Thursday, December 29, 2011


For my money, F. Scott Fitzgerald's The Great Gatsby is the Great American Novel, at least of the 20th century. The 1974 film version with Robert Redford looked good but was long and draggy and hollow, and teaches us that actors who might look right for their roles (Redford and Mia Farrow) are sometimes not right at all. The 1949 version was my own little Holy Grail; long unavailable for viewing, it was supposed to be released on DVD a few years back but was withdrawn before it ever saw the light of day. I was finally able to see it on YouTube, not exactly the best way to view a movie, but until Universal (which owns the older Paramount film library) decides to issue it legally, it's the only to go, and it's definitely worth seeing. In the 1920s, young Nick Carraway becomes friends with Jay Gatsby, an impossibly rich and handsome man who gives elaborate Jazz Age parties but whom no one really knows. Nick finds out that Gatsby has amassed his wealth in order to win back his old flame Daisy Buchanan, who is now unhappily married to a cheating brute, and Nick becomes an accomplice in Gatsby's plots to get Daisy to run off with him, with tragic results.

In the book, the source of Gatsby's wealth is ambiguous; here it's blatantly presented that he has built a "dark empire" as a rum runner, but generally as far as plot, this film is fairly faithful to the book. Alan Ladd was never an actor of great depth, but being that Gatsby is mostly a man of surfaces, he's almost exactly right for the part, and certainly embodies the character more satisfyingly than Redford did. Macdonald Carey as Nick comes off as a moralistic prig, the exact opposite of the hero-worshiping Nick of the novel. Betty Field is serviceable as Daisy, nothing more. Same for Ruth Hussey as Jordan, the cheating golfer who flirts with Nick—in this film, they wind up married (!); the entire film is Nick's flashback as he and Jordan visit Gatsby's grave many years later. Barry Sullivan is OK as Daisy's husband. Elisha Cook Jr. is an itinerant pianist who lives in Gatsby’s house and who served with him during WWI. Henry Hull plays Gatsby's mentor in a plotline that has been considerably fleshed out from what's in the book. The best acting comes from Howard Da Silva and Shelley Winters as the Wilsons, a sad couple who are the catalyst for the tragic ending. Though the first big party at Gatsby's is well staged, the movie does not have a strong 20s feel to it. But this version's biggest minus is the lack of poetry and ambiguity that make the novel such a wonderful reading experience; gone is any sense of "boats against the current, borne back ceaselessly into the past." There is one line I enjoyed that I suspect is not Fitzgerald’s: Nick: “I’d like to take you over my knee”; Jordan: “Any time, any place!” For all its faults, this is the best film version of the book yet produced. [YouTube]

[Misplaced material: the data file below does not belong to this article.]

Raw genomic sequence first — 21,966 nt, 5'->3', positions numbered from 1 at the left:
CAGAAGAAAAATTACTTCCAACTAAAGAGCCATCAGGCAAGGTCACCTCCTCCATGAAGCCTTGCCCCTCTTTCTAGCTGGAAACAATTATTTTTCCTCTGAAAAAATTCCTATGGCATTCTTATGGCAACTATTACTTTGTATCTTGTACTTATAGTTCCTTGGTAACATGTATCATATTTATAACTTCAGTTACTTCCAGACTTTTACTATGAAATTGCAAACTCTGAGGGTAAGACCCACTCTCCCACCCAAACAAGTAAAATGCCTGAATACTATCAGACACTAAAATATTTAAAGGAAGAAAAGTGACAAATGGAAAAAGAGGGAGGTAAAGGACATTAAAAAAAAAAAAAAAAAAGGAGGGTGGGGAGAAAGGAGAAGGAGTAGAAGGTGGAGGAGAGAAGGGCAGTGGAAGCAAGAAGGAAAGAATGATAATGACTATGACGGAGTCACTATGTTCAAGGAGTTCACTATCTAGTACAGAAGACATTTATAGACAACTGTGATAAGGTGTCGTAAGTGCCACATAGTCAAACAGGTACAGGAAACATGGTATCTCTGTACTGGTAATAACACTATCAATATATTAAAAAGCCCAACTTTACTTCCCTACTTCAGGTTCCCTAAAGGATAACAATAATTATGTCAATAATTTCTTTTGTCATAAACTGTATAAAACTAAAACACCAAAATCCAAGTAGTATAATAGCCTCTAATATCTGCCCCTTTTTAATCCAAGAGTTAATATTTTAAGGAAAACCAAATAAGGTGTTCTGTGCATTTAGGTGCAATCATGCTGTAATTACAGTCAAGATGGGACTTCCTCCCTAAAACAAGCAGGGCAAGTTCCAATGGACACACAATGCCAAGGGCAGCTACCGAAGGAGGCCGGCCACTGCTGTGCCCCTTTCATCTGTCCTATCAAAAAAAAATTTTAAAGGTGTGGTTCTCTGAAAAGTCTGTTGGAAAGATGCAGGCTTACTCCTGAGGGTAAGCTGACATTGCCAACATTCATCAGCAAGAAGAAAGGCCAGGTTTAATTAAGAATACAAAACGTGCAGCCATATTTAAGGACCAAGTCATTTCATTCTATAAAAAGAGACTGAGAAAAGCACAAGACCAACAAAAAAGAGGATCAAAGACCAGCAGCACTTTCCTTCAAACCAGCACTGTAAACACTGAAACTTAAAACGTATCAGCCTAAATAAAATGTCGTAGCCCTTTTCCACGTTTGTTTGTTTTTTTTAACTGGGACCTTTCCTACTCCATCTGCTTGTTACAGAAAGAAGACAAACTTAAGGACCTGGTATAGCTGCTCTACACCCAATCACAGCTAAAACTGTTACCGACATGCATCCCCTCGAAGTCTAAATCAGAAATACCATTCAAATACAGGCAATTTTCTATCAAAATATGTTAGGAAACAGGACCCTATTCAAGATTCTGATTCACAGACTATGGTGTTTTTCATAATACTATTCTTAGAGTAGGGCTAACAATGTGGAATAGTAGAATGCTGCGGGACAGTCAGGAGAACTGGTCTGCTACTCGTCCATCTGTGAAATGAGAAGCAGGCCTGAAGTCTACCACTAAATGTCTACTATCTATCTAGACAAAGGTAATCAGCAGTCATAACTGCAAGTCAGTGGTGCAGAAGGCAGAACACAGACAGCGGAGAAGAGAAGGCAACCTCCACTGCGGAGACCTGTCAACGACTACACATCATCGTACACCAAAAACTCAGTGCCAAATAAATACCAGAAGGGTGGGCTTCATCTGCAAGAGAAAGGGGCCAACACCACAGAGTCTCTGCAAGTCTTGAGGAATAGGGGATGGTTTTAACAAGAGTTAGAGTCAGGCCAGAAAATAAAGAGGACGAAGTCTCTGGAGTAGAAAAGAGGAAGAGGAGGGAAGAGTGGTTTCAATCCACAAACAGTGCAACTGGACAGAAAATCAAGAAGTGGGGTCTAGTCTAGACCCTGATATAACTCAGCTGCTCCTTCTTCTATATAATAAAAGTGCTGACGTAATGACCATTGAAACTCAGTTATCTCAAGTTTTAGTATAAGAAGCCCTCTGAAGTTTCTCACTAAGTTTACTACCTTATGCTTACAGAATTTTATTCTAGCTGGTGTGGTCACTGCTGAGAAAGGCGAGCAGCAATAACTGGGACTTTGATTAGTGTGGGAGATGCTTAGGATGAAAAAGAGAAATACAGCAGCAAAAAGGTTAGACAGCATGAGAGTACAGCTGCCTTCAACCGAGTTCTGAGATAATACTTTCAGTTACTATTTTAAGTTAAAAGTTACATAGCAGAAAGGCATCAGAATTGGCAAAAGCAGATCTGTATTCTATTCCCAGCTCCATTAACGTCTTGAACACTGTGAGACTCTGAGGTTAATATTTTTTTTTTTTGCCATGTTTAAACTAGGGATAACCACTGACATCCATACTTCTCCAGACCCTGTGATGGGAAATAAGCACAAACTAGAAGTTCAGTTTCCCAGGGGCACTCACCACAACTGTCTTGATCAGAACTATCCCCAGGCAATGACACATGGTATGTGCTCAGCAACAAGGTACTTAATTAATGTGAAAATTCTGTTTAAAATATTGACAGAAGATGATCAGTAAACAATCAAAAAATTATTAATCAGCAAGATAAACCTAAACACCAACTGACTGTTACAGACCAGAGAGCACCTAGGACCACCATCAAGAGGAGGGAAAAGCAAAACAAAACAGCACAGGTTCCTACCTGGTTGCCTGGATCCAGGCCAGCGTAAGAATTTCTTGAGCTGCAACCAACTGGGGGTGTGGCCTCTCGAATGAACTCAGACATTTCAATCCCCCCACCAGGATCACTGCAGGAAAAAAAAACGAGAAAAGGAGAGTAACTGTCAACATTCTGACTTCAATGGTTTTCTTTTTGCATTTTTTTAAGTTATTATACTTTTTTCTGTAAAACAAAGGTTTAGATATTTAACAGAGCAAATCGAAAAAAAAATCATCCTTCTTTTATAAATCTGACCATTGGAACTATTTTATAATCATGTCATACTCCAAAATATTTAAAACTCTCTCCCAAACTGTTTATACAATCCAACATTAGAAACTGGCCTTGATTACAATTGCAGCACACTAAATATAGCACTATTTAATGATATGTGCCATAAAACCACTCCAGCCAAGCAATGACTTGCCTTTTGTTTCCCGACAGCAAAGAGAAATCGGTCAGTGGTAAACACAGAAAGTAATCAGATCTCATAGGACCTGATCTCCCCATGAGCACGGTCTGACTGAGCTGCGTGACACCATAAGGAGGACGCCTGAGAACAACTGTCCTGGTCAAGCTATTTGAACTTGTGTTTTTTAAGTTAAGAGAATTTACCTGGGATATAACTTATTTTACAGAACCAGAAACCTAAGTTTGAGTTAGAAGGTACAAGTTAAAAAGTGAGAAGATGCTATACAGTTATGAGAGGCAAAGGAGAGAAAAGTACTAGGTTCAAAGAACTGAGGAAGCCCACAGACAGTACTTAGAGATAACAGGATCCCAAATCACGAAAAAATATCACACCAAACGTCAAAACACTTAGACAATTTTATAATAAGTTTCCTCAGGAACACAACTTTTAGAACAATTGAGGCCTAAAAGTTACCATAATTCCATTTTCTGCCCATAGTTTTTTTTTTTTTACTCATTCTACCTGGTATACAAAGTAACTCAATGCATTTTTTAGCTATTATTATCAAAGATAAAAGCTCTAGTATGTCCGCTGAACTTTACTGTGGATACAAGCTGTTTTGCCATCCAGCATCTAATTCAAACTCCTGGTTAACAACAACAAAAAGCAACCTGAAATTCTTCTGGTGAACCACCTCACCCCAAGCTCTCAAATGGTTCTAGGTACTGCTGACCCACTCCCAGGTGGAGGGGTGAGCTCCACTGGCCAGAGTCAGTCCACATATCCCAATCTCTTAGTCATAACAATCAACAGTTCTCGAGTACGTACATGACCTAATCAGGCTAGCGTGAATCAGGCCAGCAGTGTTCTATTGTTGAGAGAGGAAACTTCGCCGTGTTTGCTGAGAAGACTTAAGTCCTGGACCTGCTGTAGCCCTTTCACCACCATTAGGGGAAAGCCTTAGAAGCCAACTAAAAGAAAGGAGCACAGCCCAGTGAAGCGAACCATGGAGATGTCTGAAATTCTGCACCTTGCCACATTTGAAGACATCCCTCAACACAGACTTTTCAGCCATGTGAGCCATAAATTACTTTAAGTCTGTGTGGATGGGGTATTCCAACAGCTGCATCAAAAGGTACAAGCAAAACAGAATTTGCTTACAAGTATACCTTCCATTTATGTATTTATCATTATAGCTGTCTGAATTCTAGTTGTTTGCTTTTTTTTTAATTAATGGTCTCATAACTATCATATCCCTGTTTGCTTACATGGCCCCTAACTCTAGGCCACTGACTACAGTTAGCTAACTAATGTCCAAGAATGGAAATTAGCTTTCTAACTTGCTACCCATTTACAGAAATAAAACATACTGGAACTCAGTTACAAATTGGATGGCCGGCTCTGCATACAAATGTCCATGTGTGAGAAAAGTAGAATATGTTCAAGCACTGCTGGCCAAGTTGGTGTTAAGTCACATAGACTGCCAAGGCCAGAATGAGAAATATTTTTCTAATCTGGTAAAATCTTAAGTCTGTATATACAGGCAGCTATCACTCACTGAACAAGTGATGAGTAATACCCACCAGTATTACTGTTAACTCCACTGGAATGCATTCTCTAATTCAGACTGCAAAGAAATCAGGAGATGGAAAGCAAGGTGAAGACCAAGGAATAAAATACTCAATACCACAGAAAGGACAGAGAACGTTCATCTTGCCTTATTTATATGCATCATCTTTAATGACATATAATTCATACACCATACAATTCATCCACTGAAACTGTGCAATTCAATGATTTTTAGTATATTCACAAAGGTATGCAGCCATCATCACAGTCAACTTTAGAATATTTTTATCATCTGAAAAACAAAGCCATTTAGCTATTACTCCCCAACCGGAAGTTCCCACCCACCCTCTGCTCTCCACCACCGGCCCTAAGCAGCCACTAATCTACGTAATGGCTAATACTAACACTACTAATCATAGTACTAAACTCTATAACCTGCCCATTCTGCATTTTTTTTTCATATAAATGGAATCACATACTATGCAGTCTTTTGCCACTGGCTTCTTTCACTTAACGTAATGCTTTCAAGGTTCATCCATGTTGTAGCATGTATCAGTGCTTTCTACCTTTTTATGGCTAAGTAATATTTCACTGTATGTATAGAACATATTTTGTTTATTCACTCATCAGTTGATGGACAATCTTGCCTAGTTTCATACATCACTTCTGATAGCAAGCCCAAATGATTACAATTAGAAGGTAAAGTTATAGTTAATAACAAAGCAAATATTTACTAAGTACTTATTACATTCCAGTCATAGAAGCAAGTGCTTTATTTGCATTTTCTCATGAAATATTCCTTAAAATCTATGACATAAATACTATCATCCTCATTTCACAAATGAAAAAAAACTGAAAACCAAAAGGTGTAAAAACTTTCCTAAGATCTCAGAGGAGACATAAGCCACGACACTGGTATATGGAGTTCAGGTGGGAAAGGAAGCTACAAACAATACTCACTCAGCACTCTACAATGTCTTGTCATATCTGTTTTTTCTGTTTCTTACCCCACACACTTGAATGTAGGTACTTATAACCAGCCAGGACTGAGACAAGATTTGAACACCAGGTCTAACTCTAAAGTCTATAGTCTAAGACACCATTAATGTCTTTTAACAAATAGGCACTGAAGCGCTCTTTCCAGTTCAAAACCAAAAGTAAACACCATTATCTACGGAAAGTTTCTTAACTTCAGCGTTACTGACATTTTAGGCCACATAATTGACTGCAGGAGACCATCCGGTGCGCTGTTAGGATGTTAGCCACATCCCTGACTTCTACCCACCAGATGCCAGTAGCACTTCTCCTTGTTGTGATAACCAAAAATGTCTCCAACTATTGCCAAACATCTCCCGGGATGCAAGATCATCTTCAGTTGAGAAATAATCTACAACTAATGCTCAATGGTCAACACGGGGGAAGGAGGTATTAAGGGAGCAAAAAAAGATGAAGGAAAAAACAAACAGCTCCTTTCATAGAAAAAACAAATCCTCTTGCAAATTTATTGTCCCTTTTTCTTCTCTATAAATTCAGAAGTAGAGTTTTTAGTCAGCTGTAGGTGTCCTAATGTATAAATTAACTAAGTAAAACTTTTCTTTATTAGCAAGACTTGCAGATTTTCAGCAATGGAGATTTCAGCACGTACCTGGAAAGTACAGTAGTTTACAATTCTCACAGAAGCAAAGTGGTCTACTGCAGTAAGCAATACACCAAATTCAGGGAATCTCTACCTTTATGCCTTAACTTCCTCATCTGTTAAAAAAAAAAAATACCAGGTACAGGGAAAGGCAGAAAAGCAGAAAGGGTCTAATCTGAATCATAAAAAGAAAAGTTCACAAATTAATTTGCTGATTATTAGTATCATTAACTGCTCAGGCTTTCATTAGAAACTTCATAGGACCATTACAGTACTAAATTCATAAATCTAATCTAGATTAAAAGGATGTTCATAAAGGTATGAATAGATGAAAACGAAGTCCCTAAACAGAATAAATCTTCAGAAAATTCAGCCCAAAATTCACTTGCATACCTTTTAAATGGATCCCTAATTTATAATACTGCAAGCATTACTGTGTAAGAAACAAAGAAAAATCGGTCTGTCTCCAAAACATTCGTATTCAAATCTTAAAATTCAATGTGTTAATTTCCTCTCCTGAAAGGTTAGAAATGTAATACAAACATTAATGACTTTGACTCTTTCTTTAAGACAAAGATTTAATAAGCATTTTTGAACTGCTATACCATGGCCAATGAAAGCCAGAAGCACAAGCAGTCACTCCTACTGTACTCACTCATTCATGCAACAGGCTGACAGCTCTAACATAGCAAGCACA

1 comment:

yarmando said...

Don't forget: it "improves" on "boats against the current, borne back ceaselessly into the past" with "I've got some writing to do" and "Can I come along? Can I help?"